Meanwhile, James Gunn hinted at a queer character appearing in Guardians of the Galaxy 2, yet none appeared, leading to much criticism of filmmakers asking for diversity points for including queer characters, but not really providing the LGBT representation they want credit for.

With Ayo, and now Valkyrie too, this matter has gone beyond Marvel simply ignoring LGBT characters to actively erasing their sexuality. Granted, Black Panther has not been released yet, but with Thompson's quick clarification that Valkyrie won't actually be bi in Ragnarok, it's starting to look like Marvel is trying to avoid any kind of queer representation in their movies.

This Erasure Needs To Stop

And honestly, this is just exhausting. Characters should not be reduced to their sexuality, but sexuality is still a crucial part of identity. To put a character onscreen that is seen as a beacon of hope and representation for LGBT people, and then erase that part of their character is a cruel move on the part of the filmmakers. Again, queer people are shoved out of the spotlight and into the shadows, as a clear message is sent: You are not part of this world. You are not a superhero. You are invisible.

It would be so easy to establish a character's sexuality even without making it play a large role in the plot. Ayo flirting with another member of the Dora Milaje is one way to do it, as would be an offhand comment about her girlfriend. After all, filmmakers never worry about how heterosexuality could detract from the plot — on the contrary, it's difficult to escape all this straight representation, as it is constantly shoved in our faces.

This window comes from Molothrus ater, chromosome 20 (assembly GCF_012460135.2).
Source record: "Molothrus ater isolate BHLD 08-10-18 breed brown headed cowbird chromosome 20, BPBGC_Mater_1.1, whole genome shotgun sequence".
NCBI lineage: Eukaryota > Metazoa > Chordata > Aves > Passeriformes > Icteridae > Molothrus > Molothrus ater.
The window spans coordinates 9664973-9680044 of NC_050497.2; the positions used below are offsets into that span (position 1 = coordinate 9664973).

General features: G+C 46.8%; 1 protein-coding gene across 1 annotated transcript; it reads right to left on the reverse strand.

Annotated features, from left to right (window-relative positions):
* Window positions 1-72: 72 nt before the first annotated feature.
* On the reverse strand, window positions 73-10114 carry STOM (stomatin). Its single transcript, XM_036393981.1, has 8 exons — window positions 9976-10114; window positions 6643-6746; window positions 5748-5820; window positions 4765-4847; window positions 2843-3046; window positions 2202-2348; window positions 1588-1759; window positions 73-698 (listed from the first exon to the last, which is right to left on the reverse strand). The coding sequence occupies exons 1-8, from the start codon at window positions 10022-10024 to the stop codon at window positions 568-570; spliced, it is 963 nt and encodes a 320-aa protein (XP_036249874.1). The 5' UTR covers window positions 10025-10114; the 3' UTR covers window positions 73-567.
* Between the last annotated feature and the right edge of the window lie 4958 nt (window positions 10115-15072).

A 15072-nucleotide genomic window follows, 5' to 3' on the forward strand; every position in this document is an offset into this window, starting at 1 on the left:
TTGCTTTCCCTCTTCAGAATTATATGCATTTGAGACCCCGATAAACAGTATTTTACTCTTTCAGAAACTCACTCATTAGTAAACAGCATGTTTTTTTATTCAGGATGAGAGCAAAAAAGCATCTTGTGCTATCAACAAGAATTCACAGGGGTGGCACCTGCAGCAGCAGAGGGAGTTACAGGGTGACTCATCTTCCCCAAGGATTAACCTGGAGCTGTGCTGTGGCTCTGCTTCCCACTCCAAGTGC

Of course, Marvel is not alone. DC has also garnered criticism for ignoring the bisexuality of their two biggest selling female characters: Wonder Woman and Harley Quinn. Fox has also taken pains not to include Mystique's bisexuality — and considering the the X-Men are frequently used as an allegory for queer rights, this erasure is particularly aggravating.

So why won't these superhero franchises support their LGBT fans? Most people suspect it comes down to money. Movies are international products, and the studio execs are well aware that if they include queer characters in one of their films, that film will likely be banned in conservative countries — specifically China, whose ticket sales often determine whether a movie is a flop or a blockbuster, and the country has banned any "gay propaganda" from being shown onscreen.

But social change doesn't come easy. Call me a social justice warrior, but I have always believed that the purpose of fiction — and especially the superhero genre — is to uplift and empower the audience. Ergo, the creators of fiction have a responsibility to ensure that all people feel empowered, regardless of their race, gender, or sexuality. By choosing to only show straight (predominantly white and male) characters as heroes, filmmakers are actively alienating members of the audience who are not straight (and usually, white or male, too).

Everyone deserves to feel like a hero, especially those who are consistently marginalized by society. And really, isn't that what superhero stories have always been about?

Tell us in the comments: Which queer superhero would you like to see represented in the MCU?